French police have launched a criminal investigation after finding 248 Polish immigrants being kept in 'exploitative' conditions in one house and thought to be destined to work the Champagne harvest.
The workers were found in a house in Fleury-la-Riviere, in the Marne area of France, with 12 people crammed into dormitory-style bedrooms designed for four.
While there is no evidence that the immigrants had been directly hired by any Champagne house or growers, or that any Champagne producers were aware of the lodging conditions, it is suspected the immigrants were recruited by an agency to work the harvest, which got underway this month.
A criminal inquiry has been opened by the public prosecutor based in Chalon-en-Champagne, Christian de Rocquigny de Fayel. It is expected to last at least two weeks before publishing any results or announcing any prosecutions.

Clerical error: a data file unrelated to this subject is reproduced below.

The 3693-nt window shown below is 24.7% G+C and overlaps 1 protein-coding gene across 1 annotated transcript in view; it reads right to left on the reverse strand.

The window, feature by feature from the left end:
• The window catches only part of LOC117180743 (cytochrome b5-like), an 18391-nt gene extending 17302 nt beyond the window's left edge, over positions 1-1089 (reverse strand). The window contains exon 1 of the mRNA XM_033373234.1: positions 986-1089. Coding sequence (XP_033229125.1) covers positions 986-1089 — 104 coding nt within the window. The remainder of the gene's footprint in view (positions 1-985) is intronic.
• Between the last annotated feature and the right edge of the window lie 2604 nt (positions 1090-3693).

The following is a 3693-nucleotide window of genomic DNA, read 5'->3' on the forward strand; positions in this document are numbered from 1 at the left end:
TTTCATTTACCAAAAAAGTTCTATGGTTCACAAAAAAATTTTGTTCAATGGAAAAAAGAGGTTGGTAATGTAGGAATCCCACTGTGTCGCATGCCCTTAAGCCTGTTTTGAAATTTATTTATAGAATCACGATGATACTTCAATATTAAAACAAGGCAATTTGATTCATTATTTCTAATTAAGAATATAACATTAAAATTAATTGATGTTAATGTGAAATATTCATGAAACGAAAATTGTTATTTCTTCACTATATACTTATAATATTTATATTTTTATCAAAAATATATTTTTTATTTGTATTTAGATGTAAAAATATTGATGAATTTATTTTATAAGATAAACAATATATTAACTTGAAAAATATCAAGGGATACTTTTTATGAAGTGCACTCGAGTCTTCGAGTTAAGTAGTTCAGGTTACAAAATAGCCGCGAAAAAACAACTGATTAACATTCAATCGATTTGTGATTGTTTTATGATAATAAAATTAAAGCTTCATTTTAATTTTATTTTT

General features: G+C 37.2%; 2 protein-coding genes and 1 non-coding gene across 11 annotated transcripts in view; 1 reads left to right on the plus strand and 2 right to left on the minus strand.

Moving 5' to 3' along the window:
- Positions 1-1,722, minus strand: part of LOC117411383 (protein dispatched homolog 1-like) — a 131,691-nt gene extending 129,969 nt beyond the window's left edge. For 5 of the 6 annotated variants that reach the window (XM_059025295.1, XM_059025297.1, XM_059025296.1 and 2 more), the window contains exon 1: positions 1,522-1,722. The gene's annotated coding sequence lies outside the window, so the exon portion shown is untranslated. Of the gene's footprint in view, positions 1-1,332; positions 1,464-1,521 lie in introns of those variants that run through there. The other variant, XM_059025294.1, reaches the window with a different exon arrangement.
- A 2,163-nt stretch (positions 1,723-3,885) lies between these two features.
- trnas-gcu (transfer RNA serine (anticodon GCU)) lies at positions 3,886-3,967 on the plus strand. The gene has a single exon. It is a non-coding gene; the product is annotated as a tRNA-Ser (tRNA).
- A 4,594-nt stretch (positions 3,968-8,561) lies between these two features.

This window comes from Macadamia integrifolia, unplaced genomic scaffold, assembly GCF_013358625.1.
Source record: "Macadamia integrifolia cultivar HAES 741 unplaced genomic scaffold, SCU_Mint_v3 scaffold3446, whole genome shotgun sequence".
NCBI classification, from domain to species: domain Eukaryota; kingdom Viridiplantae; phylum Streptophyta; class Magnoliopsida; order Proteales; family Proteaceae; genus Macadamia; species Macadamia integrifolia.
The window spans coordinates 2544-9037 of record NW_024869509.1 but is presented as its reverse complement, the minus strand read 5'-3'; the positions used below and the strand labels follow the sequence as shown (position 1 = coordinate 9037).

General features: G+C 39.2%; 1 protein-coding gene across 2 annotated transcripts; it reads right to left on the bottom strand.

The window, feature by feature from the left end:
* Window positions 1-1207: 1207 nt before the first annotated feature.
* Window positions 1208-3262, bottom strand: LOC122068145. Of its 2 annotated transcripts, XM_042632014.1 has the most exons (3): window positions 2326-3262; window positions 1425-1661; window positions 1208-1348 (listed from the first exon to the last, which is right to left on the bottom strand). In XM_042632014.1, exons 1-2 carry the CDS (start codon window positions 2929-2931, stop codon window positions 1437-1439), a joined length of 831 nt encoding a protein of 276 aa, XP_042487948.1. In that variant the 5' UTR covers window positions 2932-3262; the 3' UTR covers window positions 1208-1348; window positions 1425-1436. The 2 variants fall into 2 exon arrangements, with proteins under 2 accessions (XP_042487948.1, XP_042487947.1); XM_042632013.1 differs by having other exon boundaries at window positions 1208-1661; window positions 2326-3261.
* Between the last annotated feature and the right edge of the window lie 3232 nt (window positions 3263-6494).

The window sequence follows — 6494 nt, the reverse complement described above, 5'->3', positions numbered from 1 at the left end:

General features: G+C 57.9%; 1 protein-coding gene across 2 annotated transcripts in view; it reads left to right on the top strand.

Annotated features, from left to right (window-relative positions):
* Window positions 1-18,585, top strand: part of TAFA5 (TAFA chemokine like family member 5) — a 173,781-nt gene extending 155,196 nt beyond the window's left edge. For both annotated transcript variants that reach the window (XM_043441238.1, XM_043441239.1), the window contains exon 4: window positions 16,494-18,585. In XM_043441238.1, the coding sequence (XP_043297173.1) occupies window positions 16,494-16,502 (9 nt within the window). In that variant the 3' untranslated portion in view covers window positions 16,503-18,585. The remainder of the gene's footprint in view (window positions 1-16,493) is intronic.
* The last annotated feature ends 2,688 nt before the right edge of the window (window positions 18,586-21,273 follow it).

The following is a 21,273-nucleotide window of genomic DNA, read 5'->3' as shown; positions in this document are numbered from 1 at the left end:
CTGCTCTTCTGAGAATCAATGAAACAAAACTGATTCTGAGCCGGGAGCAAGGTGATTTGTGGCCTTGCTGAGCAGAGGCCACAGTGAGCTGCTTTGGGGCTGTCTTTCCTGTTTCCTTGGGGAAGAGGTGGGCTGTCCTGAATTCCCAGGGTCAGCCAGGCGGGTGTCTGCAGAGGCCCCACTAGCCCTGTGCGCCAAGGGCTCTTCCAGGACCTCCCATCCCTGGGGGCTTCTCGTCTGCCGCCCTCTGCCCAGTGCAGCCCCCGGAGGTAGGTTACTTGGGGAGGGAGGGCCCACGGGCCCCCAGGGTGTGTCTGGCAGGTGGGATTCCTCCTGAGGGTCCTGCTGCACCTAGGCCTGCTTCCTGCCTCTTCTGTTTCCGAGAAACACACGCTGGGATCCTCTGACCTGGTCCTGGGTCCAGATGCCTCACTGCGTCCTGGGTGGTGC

‘I can not make any comment while the inquiry is ongoing,’ Rocquigny de Fayel told Decanter.com, ‘but we are taking this as a serious case of human rights’ abuse. The workers were being kept in extremely exploitative conditions’.
Over 100 of the workers were immediately treated by the local Croix Rouge (Red Cross), while others were rehoused in the neighbouring commune of Damery, or in lodgings provided by local winemakers. Others were sent home to Poland.
The police enquiry will be looking at exactly who was aware of the treatment of the workers, and whether they had legal permits for working in France or whether the agency was sub-contracting the workers to vineyard owners who were happy to work ‘in the black’, so to avoid paying social charges and other taxes.
A spokesperson for the Comite Champagne could not be immediately contacted for comment on Thursday morning.
A spokesperson for the Champagne growers’ union, SGV, said that it was considering joining the criminal investigation as a civil party. It was considering ‘bringing a civil action for damages to the image of the Champagne appellation’, it said.
Written by Jane Anson